2019/20 Taught Postgraduate Module Catalogue
MEDV5001M Intermediate Medieval Latin
30 creditsClass Size: 20
Module manager: Dr Bill Flynn
Taught: Semester 2 View Timetable
Year running 2019/20
This module is mutually exclusive with
|MEDV5020M||Advanced Medieval Latin|
Module replacesMEDV5010M: Medieval Latin
This module is not approved as an Elective
Module summaryThe module is designed for students who have considerable acquaintance with Latin grammar and syntax (whether Classical or Medieval). While basic morphology is not reviewed, approximately one third of the module focuses on drill with complex Latin sentences (especially subordinate clauses using subjunctive and oratio oblique) The working vocabulary (1500 words) favours Medieval vocabulary or Classical vocabulary with medieval meanings. The other two thirds of the module is devoted to preparation of formal translations of a wide variety of Medieval Latin texts, through which students gain experience with changes in syntax and orthography common to Medieval authors and a variety of technical Latin vocabularies (whether biblical, documentary, liturgical, legal, philosophical, theological, or scientific).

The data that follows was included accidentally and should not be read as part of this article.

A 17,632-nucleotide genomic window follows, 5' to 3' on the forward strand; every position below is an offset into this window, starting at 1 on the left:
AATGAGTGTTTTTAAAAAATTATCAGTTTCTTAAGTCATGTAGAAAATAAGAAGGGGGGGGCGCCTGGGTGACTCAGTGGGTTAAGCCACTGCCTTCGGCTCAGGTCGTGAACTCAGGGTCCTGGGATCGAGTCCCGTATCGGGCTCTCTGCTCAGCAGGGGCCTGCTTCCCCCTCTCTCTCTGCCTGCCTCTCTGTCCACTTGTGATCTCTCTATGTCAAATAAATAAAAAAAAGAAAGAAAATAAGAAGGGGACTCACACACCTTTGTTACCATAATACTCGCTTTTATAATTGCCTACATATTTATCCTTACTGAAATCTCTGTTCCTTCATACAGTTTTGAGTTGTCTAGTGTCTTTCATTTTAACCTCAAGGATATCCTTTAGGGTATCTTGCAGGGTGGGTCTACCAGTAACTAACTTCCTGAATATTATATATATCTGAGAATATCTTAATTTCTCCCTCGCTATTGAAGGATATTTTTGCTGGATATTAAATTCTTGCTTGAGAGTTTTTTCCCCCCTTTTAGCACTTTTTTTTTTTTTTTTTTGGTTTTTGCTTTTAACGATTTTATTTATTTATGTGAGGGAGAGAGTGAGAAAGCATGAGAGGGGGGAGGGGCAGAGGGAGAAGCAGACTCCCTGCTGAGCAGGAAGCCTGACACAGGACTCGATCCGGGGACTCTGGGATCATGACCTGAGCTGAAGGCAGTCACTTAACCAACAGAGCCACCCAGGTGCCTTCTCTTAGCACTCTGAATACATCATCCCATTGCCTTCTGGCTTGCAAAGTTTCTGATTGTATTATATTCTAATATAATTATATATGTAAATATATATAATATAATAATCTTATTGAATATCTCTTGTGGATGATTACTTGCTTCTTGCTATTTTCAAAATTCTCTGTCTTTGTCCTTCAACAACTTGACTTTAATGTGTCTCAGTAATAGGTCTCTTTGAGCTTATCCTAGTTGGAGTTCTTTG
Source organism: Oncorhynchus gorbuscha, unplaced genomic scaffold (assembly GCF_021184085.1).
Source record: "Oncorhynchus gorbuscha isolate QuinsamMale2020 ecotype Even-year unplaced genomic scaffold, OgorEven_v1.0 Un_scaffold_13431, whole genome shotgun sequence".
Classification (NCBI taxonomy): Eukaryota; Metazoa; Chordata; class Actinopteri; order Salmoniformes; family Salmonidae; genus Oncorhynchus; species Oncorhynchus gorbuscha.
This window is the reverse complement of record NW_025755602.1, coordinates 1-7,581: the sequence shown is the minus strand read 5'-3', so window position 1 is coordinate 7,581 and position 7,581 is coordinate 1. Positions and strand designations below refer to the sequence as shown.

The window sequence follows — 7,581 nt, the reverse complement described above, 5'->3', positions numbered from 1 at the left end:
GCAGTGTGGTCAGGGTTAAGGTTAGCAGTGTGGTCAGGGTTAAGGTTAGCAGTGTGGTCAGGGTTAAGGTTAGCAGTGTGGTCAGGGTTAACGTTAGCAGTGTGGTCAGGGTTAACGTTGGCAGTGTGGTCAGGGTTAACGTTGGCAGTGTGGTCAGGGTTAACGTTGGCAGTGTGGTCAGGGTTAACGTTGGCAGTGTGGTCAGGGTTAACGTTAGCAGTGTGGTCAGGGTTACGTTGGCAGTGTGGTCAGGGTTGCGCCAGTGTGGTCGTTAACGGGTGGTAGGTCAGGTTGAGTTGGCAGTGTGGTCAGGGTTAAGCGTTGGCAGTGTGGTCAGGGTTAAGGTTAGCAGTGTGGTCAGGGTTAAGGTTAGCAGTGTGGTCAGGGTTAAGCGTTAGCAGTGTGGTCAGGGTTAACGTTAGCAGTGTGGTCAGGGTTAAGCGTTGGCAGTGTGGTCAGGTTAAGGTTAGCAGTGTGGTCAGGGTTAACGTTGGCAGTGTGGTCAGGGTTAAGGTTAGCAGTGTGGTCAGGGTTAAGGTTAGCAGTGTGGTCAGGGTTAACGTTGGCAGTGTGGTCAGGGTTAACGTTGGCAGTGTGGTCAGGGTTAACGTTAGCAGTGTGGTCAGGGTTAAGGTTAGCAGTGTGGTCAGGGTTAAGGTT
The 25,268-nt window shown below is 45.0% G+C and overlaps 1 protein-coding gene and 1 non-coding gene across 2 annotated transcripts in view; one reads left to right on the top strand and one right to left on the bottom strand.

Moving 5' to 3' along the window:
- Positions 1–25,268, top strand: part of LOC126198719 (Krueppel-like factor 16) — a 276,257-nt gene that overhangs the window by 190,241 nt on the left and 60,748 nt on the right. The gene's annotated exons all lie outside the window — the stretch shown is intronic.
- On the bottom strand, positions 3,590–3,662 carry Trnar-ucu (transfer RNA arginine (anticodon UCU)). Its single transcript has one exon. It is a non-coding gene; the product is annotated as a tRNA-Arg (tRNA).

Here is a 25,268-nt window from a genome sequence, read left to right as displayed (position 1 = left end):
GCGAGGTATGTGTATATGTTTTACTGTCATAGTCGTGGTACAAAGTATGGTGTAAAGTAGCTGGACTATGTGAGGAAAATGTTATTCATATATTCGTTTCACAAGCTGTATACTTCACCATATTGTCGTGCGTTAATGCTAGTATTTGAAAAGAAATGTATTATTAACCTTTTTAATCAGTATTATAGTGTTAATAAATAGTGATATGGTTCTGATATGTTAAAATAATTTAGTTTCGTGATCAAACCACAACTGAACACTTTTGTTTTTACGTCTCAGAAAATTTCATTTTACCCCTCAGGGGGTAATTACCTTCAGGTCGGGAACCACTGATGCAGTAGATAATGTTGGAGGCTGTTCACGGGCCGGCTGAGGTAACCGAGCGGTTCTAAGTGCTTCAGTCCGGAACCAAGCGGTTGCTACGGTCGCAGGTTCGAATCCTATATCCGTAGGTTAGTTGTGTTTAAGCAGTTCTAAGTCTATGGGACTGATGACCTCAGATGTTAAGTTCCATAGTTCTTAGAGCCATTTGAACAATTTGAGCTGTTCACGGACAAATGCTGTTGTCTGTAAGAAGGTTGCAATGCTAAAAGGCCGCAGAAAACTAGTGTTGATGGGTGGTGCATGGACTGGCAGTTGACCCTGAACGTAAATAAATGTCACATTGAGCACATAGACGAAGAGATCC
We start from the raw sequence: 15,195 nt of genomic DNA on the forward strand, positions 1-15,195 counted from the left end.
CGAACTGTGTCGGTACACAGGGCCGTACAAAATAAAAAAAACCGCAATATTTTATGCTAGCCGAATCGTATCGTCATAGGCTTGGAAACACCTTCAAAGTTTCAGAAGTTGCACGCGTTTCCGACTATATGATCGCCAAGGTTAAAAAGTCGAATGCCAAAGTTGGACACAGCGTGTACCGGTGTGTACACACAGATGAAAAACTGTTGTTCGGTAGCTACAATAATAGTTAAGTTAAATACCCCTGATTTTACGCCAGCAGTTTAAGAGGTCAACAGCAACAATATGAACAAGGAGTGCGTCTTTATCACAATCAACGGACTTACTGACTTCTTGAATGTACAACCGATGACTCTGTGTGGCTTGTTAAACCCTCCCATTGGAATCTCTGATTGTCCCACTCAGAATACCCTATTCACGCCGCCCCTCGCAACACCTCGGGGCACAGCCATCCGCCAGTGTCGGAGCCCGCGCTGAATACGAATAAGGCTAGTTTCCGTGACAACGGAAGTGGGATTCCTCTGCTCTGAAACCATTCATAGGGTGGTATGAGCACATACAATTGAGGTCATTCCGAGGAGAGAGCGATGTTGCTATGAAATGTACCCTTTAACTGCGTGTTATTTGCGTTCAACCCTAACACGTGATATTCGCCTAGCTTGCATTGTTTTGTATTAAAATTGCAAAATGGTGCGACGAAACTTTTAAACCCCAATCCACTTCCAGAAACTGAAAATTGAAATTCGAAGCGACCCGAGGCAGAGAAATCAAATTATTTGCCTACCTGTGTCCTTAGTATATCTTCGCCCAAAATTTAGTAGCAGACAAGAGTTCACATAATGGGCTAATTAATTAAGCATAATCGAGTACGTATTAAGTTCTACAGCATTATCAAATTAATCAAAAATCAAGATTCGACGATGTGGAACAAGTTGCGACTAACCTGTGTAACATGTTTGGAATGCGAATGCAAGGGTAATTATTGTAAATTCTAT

ObjectivesThe module is designed (A) to equip students with (1) a thorough knowledge of Latin morphology, syntax and orthography (both Classical and Medieval), (2) a working vocabulary of ca 1500 words, (3) the ability to translate texts of intermediate difficulty with dictionary and grammar, (4) the ability to translate easier texts of Latin narrative and document formularies at sight; and (B) to provide experience with (1) interpreting a variety of styles and genres of Medieval Latin Literature, and (2) using specialised tools (bibliography, dictionaries, electronic resources, and guides) for the study of Medieval Latin.
Students will acquire the abilities and gain the experiences listed above.
In addition students will gain skills transferrable to the learning and analysing of any Indo-European language or literature.
Ability to translate and interpret primary source documents written in Medieval Latin (ca 500-1500).
1 Biblical Latin (Narrative from the Old and New Testament)
Clinic: Perfect and Pluperfect subjunctive (active and passive); Clauses: past contrafactual conditional,
clauses of fearing (Collins 25)
2 Biblical Latin continued (Poetry and Epistle)
Clinic: Object clauses with subjunctive (indirect statements); Direct and indirect questions; Temporal clauses with donec and dum; Interrogative pronouns (Collins 26)
3 Historical Documents (from the VLE; a selection of Quitclaims, Wills and Charters)
Clinic: Comparison of Adjectives; Comparison with Ablative (Collins 27)
4 Easier Historical Narratives
Clinic: Reflexive pronominal adjective; Adverbs; Subordinate clauses with 'Cum' (Collins 28)
Clinic: Indefinite pronouns and adjectives; Dative of purpose and reference; Review of all temporal, causal and concessive clauses (Collins 29)